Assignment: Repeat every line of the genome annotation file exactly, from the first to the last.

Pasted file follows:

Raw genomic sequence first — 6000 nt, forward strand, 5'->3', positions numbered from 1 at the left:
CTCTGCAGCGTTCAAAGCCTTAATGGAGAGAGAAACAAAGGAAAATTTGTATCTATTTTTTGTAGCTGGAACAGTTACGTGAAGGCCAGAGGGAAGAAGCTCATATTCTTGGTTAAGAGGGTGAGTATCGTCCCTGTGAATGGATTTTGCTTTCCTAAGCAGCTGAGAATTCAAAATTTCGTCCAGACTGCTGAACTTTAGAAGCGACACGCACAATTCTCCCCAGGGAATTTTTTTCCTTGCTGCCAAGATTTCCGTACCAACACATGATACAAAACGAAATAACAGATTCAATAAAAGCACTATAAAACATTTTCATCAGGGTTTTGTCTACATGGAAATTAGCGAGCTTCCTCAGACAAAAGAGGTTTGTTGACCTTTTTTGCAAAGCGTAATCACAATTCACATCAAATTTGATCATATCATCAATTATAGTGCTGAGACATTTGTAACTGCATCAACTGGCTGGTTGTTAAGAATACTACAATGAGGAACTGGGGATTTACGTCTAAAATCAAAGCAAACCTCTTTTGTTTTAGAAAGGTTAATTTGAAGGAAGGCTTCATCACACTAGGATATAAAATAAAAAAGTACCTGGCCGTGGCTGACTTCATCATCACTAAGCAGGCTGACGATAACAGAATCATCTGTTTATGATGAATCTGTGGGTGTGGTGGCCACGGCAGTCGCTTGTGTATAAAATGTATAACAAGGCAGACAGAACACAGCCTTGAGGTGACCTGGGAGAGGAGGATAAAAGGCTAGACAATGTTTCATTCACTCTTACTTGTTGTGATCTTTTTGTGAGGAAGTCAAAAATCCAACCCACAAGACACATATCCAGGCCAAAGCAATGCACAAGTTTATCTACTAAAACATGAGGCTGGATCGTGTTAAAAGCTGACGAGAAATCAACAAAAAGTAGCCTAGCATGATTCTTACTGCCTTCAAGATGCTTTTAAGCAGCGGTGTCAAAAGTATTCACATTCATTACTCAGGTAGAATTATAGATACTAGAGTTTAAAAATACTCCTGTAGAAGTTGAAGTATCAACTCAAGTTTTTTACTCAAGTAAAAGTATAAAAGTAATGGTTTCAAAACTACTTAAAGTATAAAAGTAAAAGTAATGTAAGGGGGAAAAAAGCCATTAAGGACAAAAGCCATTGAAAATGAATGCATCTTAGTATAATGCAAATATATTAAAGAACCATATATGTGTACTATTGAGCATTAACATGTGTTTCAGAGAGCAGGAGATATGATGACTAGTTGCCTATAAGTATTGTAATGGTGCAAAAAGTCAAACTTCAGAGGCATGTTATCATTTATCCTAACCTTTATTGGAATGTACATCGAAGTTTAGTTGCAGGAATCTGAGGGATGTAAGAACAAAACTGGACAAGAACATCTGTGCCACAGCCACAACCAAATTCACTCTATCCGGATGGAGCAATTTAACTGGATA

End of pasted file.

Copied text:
Raw genomic sequence first — 6000 nt, forward strand, 5'->3', positions numbered from 1 at the left:
CTCTGCAGCGTTCAAAGCCTTAATGGAGAGAGAAACAAAGGAAAATTTGTATCTATTTTTTGTAGCTGGAACAGTTACGTGAAGGCCAGAGGGAAGAAGCTCATATTCTTGGTTAAGAGGGTGAGTATCGTCCCTGTGAATGGATTTTGCTTTCCTAAGCAGCTGAGAATTCAAAATTTCGTCCAGACTGCTGAACTTTAGAAGCGACACGCACAATTCTCCCCAGGGAATTTTTTTCCTTGCTGCCAAGATTTCCGTACCAACACATGATACAAAACGAAATAACAGATTCAATAAAAGCACTATAAAACATTTTCATCAGGGTTTTGTCTACATGGAAATTAGCGAGCTTCCTCAGACAAAAGAGGTTTGTTGACCTTTTTTGCAAAGCGTAATCACAATTCACATCAAATTTGATCATATCATCAATTATAGTGCTGAGACATTTGTAACTGCATCAACTGGCTGGTTGTTAAGAATACTACAATGAGGAACTGGGGATTTACGTCTAAAATCAAAGCAAACCTCTTTTGTTTTAGAAAGGTTAATTTGAAGGAAGGCTTCATCACACTAGGATATAAAATAAAAAAGTACCTGGCCGTGGCTGACTTCATCATCACTAAGCAGGCTGACGATAACAGAATCATCTGTTTATGATGAATCTGTGGGTGTGGTGGCCACGGCAGTCGCTTGTGTATAAAATGTATAACAAGGCAGACAGAACACAGCCTTGAGGTGACCTGGGAGAGGAGGATAAAAGGCTAGACAATGTTTCATTCACTCTTACTTGTTGTGATCTTTTTGTGAGGAAGTCAAAAATCCAACCCACAAGACACATATCCAGGCCAAAGCAATGCACAAGTTTATCTACTAAAACATGAGGCTGGATCGTGTTAAAAGCTGACGAGAAATCAACAAAAAGTAGCCTAGCATGATTCTTACTGCCTTCAAGATGCTTTTAAGCAGCGGTGTCAAAAGTATTCACATTCATTACTCAGGTAGAATTATAGATACTAGAGTTTAAAAATACTCCTGTAGAAGTTGAAGTATCAACTCAAGTTTTTTACTCAAGTAAAAGTATAAAAGTAATGGTTTCAAAACTACTTAAAGTATAAAAGTAAAAGTAATGTAAGGGGGAAAAAAGCCATTAAGGACAAAAGCCATTGAAAATGAATGCATCTTAGTATAATGCAAATATATTAAAGAACCATATATGTGTACTATTGAGCATTAACATGTGTTTCAGAGAGCAGGAGATATGATGACTAGTTGCCTATAAGTATTGTAATGGTGCAAAAAGTCAAACTTCAGAGGCATGTTATCATTTATCCTAACCTTTATTGGAATGTACATCGAAGTTTAGTTGCAGGAATCTGAGGGATGTAAGAACAAAACTGGACAAGAACATCTGTGCCACAGCCACAACCAAATTCACTCTATCCGGATGGAGCAATTTAACTGGATA